There’s a trend on LinkedIn that reveals a lot about career success…
Photos of people who got jobs at famous tech companies. I won’t post any examples because I don’t want to shame anybody. Look at your newsfeed and you’ll be flooded with them.
“OMG I’m so humbled to get a job at Google!”
“I can’t believe Microsoft said yes to my dreams!”
“My mother is going to be so proud I got a job at Facebook.”
“I wish Steve Jobs was alive to see me start at Apple today.”
The photos are full of cheesy grins and merchandise from HR brainwashers. A backpack with a Facebook logo on it ain’t going to feel so special when you see first-hand how Zucks treats our privacy.
And a drink bottle from Google will mean nothing if you have to work 12-hour days to keep the logo on your resume.
No one cares about a tech logo anymore
That’s the harsh truth. In the boom of Silicon Valley and the smartphone revolution, working at a tech company was all the rage. How do I know?
I fell for it.
I interviewed for many of the big tech players. I came close. Then I got a job at a Fortune 500 tech company. I thought all of my career dreams had come true. It took a year to work out that nobody cared about my employer.
Every company is now a tech company — or they’re already bankrupt.
The dark underbelly of the tech platforms we once worshiped is coming to light. The revolution Web 3.0 has brought to the world of tech has changed our relationship with these once do-no-evil juggernauts.
Tech bro culture will rip your face off
The culture of many of these tech companies sucks, too. It’s a Game of Thrones survival of the fittest tech bro competition. How do I know? These tech companies were my clients at one job.
The elitism will make you feel sick.
Many of them are hired based on what university they went to. They talk down to people who work at non-brand-name tech companies. Their eyes are open but their ears are closed.
I remember trying to explain to one famous tech company that there is risk when you allow customers to accept money through a marketplace like Uber. If you don’t do the proper checks then it can blow up in your face.
They didn’t listen.
What does this Aussie Bimbo know? they thought to themselves.
Months later they got hit with thousands of cases of fraud. They didn’t get their customers to fill out proper online applications. They approved everybody to use their service. Ka-Boom!
One customer ended up using their service to run a cyberlocker full of nude photos of children. They had to explain to one of the largest financial regulators in the world what the hell happened.
Naturally, the tech bros hid for cover.
They got their famous founder to apologize. The families of the affected children never got an apology, though.
When you think you know everything because you got a job at a famous tech logo, you end up making terrible mistakes. Humility and tech bros just don’t go together. They’re too busy trying to win the revenue game to understand the bigger picture.
The world has enough elitism. It’s the opposite of real career success.
Career success is stupidly simple
Thankfully there are two solutions.
1. Work with good people who support you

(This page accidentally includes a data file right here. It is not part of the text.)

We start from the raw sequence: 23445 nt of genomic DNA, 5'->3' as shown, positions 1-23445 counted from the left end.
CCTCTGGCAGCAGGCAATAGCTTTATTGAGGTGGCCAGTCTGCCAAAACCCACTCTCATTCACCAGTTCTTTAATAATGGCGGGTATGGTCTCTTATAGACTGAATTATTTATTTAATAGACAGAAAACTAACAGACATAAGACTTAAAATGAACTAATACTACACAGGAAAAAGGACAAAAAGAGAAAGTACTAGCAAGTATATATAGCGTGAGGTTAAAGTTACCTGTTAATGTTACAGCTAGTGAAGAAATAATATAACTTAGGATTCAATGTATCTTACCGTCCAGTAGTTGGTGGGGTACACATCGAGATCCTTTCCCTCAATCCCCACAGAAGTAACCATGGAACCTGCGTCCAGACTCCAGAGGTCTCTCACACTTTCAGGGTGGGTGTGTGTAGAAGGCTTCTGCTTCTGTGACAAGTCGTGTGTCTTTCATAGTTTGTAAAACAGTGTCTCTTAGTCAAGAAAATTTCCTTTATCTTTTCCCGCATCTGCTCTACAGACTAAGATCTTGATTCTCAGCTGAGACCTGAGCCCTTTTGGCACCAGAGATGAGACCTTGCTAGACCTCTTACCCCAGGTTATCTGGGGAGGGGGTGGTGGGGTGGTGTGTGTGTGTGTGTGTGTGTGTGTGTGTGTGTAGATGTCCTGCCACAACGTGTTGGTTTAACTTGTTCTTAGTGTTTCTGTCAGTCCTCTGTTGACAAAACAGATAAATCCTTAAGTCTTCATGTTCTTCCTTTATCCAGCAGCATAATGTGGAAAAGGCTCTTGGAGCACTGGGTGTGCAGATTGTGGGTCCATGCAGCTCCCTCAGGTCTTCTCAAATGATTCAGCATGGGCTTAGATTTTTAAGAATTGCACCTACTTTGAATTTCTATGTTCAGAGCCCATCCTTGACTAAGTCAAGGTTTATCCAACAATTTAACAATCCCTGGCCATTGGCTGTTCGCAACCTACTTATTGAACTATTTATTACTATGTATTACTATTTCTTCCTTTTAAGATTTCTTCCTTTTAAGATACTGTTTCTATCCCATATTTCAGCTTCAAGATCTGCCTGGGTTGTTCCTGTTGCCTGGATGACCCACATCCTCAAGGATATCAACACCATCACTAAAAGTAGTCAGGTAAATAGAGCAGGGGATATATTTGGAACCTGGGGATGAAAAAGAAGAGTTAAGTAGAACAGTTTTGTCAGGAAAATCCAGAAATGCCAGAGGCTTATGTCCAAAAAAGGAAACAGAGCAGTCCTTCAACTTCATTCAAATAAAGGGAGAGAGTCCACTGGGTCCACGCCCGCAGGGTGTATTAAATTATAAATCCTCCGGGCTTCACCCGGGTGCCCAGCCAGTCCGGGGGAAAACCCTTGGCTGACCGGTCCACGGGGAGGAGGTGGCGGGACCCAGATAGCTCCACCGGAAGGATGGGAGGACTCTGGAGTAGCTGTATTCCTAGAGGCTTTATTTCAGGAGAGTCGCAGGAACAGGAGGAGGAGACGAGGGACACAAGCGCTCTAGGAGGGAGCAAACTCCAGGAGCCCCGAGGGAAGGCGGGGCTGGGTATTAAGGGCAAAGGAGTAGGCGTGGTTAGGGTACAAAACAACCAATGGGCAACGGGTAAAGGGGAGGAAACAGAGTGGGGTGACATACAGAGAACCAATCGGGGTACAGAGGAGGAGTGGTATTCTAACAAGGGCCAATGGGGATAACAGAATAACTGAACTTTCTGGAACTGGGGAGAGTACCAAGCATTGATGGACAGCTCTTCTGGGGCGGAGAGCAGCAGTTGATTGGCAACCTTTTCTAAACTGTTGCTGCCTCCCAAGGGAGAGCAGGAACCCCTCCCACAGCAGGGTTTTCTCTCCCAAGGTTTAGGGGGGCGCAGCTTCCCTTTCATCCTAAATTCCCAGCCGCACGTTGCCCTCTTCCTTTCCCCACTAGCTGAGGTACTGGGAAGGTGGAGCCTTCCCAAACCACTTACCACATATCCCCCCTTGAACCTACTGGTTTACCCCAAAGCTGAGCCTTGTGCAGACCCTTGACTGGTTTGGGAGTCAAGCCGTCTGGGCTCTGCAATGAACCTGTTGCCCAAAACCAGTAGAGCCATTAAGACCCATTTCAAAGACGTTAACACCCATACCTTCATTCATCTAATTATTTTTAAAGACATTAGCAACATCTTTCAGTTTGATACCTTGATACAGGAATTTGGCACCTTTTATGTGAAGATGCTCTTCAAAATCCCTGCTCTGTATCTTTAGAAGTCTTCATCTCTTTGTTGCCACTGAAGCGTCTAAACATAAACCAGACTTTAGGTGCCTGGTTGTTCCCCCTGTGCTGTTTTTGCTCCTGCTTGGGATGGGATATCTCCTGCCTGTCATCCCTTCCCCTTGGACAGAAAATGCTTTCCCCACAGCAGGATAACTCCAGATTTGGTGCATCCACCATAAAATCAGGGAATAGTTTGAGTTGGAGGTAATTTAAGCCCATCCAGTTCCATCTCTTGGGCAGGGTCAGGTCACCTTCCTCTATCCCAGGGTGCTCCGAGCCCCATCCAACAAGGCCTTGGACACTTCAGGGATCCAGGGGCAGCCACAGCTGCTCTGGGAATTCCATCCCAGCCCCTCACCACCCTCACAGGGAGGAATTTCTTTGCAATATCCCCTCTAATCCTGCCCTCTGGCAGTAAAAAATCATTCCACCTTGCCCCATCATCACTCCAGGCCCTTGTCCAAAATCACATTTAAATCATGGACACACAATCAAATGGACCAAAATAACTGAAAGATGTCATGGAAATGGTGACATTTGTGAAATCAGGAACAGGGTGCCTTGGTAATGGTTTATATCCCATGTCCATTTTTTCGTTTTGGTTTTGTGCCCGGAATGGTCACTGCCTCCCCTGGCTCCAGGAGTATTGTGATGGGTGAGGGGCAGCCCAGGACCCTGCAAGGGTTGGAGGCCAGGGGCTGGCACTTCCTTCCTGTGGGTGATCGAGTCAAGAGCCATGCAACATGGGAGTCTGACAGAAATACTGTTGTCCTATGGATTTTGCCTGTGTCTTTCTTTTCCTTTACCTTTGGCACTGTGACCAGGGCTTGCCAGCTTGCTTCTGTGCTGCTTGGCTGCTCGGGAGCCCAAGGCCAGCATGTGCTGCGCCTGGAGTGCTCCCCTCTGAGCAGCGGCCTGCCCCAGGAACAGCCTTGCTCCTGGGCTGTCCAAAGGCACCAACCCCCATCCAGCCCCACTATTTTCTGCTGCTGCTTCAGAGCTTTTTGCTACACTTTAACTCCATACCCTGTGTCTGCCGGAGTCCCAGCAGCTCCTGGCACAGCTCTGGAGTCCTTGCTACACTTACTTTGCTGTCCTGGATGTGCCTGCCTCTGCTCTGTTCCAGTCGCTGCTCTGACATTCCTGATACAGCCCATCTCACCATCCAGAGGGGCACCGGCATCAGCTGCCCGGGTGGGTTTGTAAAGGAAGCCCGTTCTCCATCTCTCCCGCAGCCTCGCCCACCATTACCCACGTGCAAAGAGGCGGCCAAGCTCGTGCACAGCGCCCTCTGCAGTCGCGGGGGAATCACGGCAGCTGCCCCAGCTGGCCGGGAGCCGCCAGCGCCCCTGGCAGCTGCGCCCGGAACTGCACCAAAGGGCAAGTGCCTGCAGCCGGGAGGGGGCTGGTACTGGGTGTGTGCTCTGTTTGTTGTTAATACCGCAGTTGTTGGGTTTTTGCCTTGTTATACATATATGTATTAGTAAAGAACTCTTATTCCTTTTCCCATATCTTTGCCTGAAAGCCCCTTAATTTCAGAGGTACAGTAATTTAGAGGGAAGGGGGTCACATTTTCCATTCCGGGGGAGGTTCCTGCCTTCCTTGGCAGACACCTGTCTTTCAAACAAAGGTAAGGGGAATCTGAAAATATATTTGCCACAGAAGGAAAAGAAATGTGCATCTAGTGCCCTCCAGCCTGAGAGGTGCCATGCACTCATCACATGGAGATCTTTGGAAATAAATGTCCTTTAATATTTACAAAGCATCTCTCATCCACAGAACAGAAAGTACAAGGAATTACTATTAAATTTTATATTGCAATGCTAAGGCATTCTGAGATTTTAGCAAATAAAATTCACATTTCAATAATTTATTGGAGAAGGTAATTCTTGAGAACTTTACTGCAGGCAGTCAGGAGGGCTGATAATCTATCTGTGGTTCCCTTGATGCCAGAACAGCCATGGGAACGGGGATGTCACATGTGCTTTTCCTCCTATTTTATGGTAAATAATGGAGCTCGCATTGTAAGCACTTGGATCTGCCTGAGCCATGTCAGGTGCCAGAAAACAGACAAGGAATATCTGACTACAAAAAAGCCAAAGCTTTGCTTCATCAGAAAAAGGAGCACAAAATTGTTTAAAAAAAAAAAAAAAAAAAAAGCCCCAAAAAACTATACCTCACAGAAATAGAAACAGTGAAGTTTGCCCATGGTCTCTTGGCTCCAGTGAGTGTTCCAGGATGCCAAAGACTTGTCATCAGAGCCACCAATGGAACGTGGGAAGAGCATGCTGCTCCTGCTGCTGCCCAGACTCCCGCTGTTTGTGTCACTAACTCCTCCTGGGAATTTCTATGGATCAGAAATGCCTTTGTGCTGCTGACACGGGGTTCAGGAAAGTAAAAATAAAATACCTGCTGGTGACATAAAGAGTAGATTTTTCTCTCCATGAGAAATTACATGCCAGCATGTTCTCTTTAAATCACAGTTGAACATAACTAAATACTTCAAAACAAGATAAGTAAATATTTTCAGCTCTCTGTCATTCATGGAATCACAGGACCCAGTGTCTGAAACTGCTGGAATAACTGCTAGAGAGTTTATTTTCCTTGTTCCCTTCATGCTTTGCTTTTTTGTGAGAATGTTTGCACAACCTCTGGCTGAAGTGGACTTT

A good team or a great leader will do far more for you than a famous tech company. A logo doesn’t care about you.
But people can care.
Often, it’s the people we work with that add enormous value to our careers. They’re the ones we remember and stay in touch with as we change from job to job over our lifetimes.
Some of my best friends are ex-bosses or former colleagues. I remember them more than I remember the logo that provided our Friday beers and pizza.
Last week tragedy struck my life. Guess who showed up two hours later? My former boss. (Bet Mark Zuckerberg wouldn’t do that.)
Choose good people over logos.
2. Do work you genuinely enjoy
The work you do matters more than looking cool on LinkedIn with your tech logo t-shirt.
You could get a job at Google but if all you do is write empty code for a product you don’t care about, or worse, one that is bad for society, where will it lead you? Answer: ruin.
It won’t look like ruin though. You’ll show up to work empty and lifeless. Your care-factor in meetings will be zero. You’ll live for the weekends. Monday morning stand-ups will become your worst nightmare.
Gantt charts and a whiteboard full of stickie notes will be a painful reminder of the tech logo nightmare you’re trapped in.
Can you just leave? It’s harder than it looks. Everyone was so proud of you when you got that job. What if things don’t work out and you have to convince another tech logo to have mercy on your career gap?
I’ve met many former tech bros that joined unknown startups that can barely afford the desk rent at their makeshift co-working space, yet they end up being a lot happier in their careers. Why?
They’re doing work they enjoy that has meaning and allows them to tap into their creativity.
Put the selfie poles away. Cancel the bus trips to Silicon Valley (they’re not the home of tech anymore, anyway, thanks to coroni-macaroni).
Career success is doing work you enjoy, with humble people you can stand the sight of, that don’t treat work like The Hunger Games. The rest is 5-minutes of LinkedIn fame that won’t change your career (or life).